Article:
Sunday, November 18, 2012

Agaricus hondensis?

For three years now I have seen this "Meadow Mushroom" on one of my frequented walks. The first year I saw it, it was growing practically out of a newly deposited pile of fill, very gravely and barren. It had been trampled by children, so I only looked at it briefly. The second year the gravel had been taken away for use in trail construction, but the mushrooms were there in the same spot. They were soggy and buggy, so I did not bring one home.
Agaricus hondensis?
Today I found the patch not in the exact spot, but further up the trail by a couple of yards. They seemed firm and smelled nice, so I brought three home. There was something unsettling about their shape however, so I did some research.
Or possibly Agaricus moelleri
Both Agaricus moelleri and hondensis have more substantial rings than Agaricus campestris (Meadow Mushroom). The more mature of the three specimen has a largish felty ring so one strike against them being campestris.

Moelleri, however, does not have pink gills, which these specimens seem to have.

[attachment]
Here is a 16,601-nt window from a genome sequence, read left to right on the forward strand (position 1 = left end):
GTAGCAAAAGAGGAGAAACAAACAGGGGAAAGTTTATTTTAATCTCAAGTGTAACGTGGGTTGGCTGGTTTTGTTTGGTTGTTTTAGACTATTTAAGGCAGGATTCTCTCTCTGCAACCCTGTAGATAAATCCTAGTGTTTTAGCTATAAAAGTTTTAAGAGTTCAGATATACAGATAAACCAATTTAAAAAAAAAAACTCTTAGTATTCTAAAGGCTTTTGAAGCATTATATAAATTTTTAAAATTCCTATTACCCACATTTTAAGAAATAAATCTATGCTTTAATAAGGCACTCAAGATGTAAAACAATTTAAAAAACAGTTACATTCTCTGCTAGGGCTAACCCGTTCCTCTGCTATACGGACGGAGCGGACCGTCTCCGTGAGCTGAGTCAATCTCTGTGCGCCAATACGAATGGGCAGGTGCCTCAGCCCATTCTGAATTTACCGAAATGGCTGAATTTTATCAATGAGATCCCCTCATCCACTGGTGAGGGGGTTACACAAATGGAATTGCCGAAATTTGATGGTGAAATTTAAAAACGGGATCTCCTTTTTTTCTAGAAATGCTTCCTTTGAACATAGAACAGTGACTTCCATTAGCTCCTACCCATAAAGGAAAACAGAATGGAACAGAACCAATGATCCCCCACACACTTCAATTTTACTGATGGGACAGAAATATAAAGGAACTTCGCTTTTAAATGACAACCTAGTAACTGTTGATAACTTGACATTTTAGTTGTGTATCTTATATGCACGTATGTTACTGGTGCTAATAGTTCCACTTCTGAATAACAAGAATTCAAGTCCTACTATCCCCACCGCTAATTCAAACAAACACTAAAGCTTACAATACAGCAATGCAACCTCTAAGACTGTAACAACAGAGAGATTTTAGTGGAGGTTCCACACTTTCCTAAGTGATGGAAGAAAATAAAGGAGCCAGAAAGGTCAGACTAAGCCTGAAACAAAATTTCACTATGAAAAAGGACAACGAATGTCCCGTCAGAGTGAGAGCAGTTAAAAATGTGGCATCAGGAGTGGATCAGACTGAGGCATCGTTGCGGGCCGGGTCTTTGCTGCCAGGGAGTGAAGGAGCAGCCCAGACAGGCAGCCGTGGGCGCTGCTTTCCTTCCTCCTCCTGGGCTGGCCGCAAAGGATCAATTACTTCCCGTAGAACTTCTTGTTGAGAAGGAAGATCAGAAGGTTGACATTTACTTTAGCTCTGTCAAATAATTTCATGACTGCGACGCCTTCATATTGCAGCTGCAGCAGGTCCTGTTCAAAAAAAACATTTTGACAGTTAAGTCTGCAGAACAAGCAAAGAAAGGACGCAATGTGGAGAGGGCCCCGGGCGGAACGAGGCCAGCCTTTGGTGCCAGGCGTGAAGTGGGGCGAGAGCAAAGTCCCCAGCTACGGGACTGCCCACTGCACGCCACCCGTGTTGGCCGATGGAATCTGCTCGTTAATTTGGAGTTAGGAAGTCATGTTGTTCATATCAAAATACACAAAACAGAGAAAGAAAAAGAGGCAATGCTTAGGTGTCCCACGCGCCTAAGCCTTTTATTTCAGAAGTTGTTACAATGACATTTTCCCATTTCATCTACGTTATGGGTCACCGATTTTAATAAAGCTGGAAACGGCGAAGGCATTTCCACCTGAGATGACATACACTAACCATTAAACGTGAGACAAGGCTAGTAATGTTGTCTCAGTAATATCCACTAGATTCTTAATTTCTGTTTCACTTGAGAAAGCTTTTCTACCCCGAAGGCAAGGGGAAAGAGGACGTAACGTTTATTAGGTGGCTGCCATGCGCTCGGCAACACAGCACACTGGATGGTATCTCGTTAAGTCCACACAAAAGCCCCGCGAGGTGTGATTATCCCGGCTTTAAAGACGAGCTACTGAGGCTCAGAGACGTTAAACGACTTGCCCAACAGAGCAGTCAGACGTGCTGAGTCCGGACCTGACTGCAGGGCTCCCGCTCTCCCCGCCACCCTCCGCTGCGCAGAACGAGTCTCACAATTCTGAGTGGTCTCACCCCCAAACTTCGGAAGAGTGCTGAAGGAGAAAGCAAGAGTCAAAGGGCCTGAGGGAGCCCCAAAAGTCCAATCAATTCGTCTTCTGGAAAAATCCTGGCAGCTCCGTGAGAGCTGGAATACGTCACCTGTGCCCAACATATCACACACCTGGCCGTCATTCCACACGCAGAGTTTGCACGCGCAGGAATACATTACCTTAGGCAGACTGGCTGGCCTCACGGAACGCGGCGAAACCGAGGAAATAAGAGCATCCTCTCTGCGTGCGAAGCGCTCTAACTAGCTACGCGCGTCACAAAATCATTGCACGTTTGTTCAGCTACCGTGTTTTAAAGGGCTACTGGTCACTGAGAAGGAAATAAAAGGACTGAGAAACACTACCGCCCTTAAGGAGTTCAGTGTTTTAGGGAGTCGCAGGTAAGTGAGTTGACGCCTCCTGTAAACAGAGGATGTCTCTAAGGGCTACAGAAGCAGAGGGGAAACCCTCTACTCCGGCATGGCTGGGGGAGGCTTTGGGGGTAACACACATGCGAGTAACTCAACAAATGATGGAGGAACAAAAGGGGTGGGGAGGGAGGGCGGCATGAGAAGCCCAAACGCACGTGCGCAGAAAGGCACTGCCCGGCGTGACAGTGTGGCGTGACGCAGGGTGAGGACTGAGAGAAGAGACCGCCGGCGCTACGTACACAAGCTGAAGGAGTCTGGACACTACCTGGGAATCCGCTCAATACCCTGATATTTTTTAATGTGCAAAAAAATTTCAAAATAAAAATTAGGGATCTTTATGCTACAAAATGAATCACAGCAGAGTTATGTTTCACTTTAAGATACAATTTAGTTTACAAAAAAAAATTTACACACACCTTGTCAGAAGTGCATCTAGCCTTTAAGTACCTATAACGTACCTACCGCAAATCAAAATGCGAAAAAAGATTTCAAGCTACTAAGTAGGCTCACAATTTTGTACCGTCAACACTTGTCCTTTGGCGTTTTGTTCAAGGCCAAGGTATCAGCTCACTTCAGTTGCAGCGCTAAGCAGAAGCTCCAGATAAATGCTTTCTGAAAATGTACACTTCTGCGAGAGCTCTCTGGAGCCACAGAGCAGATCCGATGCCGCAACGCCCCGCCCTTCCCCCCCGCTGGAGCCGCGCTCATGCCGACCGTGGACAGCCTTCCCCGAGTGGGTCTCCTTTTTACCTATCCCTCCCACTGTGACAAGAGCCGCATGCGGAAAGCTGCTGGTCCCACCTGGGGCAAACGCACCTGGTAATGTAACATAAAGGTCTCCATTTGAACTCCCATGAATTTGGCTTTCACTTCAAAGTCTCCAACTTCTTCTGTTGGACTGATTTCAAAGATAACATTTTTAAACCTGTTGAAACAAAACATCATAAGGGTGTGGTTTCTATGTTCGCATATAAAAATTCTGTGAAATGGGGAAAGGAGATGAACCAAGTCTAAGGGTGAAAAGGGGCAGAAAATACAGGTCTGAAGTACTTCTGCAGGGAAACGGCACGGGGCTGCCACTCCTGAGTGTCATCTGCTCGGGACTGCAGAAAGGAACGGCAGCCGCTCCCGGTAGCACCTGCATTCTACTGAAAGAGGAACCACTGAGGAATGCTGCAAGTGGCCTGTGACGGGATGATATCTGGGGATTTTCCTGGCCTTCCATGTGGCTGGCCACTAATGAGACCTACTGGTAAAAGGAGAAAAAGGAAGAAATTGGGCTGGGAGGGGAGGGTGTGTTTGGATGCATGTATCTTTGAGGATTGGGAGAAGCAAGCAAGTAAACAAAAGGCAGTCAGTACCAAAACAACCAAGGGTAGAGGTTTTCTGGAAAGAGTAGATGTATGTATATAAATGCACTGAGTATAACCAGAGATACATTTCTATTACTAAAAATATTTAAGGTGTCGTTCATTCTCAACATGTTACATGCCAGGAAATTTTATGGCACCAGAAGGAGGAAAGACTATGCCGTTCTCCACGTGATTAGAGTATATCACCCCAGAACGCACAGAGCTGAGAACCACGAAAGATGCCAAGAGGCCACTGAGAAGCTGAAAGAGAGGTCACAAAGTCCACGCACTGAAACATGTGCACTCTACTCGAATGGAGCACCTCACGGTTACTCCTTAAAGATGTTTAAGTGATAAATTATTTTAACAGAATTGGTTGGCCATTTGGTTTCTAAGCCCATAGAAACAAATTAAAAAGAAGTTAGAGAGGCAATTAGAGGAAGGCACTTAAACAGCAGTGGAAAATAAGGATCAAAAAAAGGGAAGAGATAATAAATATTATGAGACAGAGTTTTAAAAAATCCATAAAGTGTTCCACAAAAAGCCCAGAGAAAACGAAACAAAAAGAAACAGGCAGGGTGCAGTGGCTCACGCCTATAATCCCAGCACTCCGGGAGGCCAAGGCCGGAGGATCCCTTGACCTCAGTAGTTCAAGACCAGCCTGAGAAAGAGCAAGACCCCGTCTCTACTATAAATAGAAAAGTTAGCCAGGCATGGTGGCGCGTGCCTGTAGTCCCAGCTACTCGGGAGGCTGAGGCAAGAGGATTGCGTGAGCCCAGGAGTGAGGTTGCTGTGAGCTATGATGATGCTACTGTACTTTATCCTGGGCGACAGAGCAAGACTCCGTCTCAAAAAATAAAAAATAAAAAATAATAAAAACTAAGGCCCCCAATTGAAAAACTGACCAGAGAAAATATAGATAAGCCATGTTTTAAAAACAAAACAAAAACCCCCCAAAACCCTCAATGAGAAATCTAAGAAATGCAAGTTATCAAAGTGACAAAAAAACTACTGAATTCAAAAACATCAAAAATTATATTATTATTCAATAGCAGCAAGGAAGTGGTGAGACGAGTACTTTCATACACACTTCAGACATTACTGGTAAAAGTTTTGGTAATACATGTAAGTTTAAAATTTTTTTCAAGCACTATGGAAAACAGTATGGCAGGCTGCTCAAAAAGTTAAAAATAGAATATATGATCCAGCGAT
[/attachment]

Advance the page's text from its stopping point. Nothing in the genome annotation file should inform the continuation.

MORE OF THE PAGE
Hondensis is said to have "pinkish" gills when young, and the stipe is said to exhibit a phenolic odor (as does moelleri) which these specimens exibit. The stipe base of hondensis is also said to bruise light chrome yellow which this one seems to do. Hondensis is also said to prefer forested habitat, which is where I found these specimens.

So, despite it's pink gills (suggesting a Meadow Mushroom) and despite it's marshmallow shaped cap suggestive of moelleri, I will, for now, go with Agaricus hondensis.

Moellari is said to stain bright yellow at the very base of the stipe (the base of the three specimens I found were punky and beginning to rot so I could not use this test) and moellari sounds like it is more common, but still, I will stay with hondensis based on the colour of the gills.

I am open to comments from anyone who knows these mushrooms better than I.

Monday, November 12, 2012

Slimy Gomphidius (Gomphidius glutinosus)

I walked a long ways today and only found two Chanterelles and they were small and going brown at the edges.

The Slimy Gomphidius are out in fair abundance, however.

Here is the first one I spotted:

They were absolutely covered on the underside by little black jumping bugs:

There were a lot of little mushrooms growing on logs. In particular abundance were these little beauties:
Maybe Bleeding Mycena? Didn't try to see if they bleed...

Also some bright yellow ones I can't even begin to identify:
No clue what these are...

Thought at a distance these might be Winter Chanterelles, but nope, not sure what they are:
Not a clue...
Ok, this one I think I know: